My mother heart welled up and overflowed as Lisa said that she fell asleep listening to Paul singing along, alone, with the CD. He was singing songs like “What a Friend we Have in Jesus”, and “No Tears in Heaven”. Paul was singing! How that thought ministered to me since he did not participate much in our family singing times in the past year, and how our family loves to sing together. He had especially avoided the songs that spoke of his relationship to God since he was struggling so much with that. Then his brother shared with us that through the last number of months, when they would talk, he would ask him how his heart was. His answer had always been, “It’s not OK, but I am trying to get it right.” Only a few days before Paul died, he asked him the same question. This time Paul answered, “My heart is clear!” Oh the rejoicing!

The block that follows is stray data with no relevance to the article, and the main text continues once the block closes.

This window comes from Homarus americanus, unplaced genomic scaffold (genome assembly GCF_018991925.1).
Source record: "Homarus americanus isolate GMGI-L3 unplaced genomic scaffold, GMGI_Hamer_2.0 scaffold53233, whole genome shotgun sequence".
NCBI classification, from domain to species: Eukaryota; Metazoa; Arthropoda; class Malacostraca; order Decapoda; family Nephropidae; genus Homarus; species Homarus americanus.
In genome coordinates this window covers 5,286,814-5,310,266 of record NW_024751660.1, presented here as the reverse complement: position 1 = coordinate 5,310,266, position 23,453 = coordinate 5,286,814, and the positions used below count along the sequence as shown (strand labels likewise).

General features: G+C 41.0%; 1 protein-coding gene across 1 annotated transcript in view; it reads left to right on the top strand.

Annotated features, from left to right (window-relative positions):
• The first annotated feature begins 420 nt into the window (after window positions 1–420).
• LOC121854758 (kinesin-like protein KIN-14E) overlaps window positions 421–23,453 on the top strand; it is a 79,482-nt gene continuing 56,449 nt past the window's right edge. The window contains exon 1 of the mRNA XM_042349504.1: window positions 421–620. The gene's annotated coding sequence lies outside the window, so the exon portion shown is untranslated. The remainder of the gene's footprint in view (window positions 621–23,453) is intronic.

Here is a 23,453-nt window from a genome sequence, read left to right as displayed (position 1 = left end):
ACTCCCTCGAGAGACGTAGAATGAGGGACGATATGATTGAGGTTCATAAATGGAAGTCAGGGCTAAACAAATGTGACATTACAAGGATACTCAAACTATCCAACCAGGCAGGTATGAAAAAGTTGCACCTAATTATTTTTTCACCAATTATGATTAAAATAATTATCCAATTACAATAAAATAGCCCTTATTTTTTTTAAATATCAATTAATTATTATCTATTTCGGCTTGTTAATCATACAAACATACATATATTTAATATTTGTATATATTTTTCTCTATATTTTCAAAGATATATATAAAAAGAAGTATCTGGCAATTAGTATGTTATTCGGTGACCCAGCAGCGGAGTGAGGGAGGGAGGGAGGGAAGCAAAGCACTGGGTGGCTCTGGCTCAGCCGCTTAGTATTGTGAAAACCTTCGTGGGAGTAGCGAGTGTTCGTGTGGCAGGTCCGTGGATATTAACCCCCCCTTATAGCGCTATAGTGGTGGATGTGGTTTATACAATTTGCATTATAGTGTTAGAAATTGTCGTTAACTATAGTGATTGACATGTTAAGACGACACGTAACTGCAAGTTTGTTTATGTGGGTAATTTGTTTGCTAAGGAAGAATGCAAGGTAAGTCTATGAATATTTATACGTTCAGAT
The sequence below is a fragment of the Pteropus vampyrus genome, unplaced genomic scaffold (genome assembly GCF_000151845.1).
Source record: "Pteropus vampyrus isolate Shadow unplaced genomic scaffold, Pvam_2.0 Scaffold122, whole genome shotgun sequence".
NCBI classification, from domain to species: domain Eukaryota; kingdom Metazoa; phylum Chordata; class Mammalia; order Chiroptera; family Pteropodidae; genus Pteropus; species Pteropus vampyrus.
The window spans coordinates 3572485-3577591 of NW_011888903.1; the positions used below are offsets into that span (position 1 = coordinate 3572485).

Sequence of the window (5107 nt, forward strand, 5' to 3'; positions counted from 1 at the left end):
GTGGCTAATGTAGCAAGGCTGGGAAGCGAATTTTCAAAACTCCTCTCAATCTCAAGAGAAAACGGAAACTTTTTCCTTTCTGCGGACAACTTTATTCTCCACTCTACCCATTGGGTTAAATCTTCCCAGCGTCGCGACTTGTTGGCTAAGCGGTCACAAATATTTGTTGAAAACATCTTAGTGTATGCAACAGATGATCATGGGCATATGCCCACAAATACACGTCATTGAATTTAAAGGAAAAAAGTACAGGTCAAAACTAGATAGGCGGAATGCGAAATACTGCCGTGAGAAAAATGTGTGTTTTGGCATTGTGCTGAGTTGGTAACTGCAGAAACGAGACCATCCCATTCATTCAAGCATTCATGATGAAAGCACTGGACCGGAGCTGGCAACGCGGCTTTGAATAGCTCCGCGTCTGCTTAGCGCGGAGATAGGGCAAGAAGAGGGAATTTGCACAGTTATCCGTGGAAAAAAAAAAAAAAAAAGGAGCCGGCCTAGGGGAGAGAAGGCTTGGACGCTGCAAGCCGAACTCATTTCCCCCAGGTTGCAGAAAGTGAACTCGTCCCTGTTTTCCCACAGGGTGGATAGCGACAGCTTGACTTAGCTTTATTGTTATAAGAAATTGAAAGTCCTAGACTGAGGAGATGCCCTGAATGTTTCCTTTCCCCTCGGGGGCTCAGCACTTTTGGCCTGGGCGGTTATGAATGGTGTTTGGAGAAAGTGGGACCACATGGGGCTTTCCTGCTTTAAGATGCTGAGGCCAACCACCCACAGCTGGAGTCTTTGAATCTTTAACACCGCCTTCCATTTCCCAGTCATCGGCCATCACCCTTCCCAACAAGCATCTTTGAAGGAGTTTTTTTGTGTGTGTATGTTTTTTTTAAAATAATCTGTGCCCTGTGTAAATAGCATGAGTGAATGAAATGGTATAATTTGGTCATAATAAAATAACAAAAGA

As we all sat there around the table, that Monday night, just two days after Paul died, sharing all these things, Joyce began the song, “What A Friend We Have in Jesus”. I wish you could have been there. That song was a song of hope for us, a song of trust! Looking around at the faces of my dear family I saw a depth of trust there that I had never seen before. I saw tear-stained faces—full of peace. It was amazing! Then we sang “Master the Tempest is Raging”. The singing was awesome. It flooded my soul with hope! I felt transported to the gates of heaven. How can one’s heart contain all that! We kept on singing and the peace of God just filled the room. What a preparation for the next few busy days of visitation and burial! Over fifteen hundred people came to give us words of comfort and to bless us with their presence. We felt so loved by God and His people. We felt so carried. In the days and weeks since, we have received at least 400 cards and lots of love and prayer. Never underestimate what you do for a family when you carry them to the throne room of God in their time of sorrow and trials and send them a card. We can feel it. We are blessed by it. What a mighty God to share that love with us!